Wednesday, October 19, 2011

Ramblings: Ranged Assassinations

Being really bored I decided to throw together some Scaverous lists. I already know what I'll be running the next couple of weeks, but sometimes putting together a few random lists, makes things clearer to me. As I put in Croe's Cutthroats, I got the distinct feeling I was about to embark on another "pDenny adventure".

Against an experienced opponent with an assassination list, a slightly worse player won't learn anything. He will deploy, he will advance, and he will die. I discovered this fact with pDenny, but eCaine will also take out newbies in turn two, and so will eMakeda, and Scaverous with the right list.

I've always been a fan of balanced lists, with the ability to play both assassination and attrition, but with Mortenebra I found a love for assassinations. The problem arose when I got good at it, because a game just isn't fun when it ends thirty seconds into your opponents second turn, and you didn't get to roll a single dice.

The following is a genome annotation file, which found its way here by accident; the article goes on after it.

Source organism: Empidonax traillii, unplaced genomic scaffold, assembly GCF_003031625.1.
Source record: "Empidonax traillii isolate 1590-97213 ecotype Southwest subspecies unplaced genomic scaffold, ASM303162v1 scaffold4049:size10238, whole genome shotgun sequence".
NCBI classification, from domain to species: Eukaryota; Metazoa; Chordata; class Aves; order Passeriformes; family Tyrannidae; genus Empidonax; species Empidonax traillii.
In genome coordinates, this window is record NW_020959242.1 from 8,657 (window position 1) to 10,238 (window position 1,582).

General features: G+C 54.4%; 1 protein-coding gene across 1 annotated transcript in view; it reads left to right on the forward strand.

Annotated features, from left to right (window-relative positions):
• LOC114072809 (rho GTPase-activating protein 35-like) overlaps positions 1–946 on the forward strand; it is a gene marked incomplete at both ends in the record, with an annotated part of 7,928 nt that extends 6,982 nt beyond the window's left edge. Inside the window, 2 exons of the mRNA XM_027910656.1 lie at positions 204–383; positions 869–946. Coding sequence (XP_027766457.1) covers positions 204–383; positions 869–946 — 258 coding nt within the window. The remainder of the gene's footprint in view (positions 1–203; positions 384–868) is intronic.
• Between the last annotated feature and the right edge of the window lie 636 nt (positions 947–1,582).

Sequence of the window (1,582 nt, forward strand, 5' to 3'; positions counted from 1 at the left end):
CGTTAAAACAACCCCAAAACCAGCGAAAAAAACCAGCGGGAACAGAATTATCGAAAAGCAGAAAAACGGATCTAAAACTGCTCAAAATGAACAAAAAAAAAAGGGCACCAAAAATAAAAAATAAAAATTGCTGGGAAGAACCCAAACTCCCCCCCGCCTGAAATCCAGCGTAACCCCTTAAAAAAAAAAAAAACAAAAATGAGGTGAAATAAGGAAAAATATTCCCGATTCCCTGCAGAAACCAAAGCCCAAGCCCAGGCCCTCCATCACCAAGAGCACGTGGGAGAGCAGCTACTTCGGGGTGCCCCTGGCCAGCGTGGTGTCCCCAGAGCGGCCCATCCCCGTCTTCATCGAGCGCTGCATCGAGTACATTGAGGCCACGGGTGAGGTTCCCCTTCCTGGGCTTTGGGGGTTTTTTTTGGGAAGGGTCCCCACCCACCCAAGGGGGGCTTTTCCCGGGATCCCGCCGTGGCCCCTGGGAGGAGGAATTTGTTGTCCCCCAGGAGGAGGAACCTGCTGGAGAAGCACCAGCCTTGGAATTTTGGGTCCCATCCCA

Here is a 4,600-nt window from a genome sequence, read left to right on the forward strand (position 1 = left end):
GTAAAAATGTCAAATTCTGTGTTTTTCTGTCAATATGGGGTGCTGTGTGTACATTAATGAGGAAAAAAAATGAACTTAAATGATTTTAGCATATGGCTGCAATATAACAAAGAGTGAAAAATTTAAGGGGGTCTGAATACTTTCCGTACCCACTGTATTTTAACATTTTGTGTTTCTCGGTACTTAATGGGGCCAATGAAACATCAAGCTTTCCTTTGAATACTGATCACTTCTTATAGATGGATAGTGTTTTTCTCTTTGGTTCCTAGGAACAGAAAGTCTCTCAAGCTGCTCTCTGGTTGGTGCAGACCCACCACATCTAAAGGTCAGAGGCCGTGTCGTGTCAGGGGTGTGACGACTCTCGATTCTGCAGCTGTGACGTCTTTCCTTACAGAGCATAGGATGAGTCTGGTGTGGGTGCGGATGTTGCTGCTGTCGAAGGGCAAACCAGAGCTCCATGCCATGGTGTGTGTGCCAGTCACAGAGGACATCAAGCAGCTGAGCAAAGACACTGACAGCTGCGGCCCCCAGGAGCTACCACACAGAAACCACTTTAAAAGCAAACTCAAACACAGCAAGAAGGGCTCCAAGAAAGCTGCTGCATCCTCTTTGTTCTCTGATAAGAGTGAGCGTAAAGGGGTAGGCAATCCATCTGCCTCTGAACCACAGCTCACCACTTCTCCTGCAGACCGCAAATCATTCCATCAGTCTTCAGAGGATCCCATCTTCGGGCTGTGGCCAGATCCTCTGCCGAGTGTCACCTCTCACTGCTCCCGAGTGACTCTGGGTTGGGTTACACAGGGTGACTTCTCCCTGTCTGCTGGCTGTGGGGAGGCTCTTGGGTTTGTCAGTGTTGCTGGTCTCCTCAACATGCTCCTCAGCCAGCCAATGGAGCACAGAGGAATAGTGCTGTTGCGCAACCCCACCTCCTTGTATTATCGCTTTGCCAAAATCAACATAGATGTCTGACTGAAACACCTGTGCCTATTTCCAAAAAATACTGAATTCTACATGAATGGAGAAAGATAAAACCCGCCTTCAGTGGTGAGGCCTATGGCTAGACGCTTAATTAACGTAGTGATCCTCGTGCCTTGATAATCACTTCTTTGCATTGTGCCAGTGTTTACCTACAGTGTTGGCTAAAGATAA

With Mortenebra an opponent could block my vectors, build a castle, and while it rarely worked they still learned a few things and enjoyed the game. I've had a lot of really close games with Mortenebra, but I've had exactly two close games with pDenny (including the first game, which I lost). With eGaspy I've had exactly one close game (decided on victory points, which I lost), and with Scaverous I've had a couple of close games, but only because I deliberately avoid playing assassination lists.

I'm not entirely sure where I'm going with this, but I think what I'm trying to say is, that in a game between players with a different skill level, an assassination list will ruin the fun. In attrition the experienced player will have a lot more opportunities to make mistakes, and one mistake wont automatically cost the new player the game. It's a hard balance to strike, but perhaps we can keep it in mind, and gain some better (and happier) opponents in the long run.

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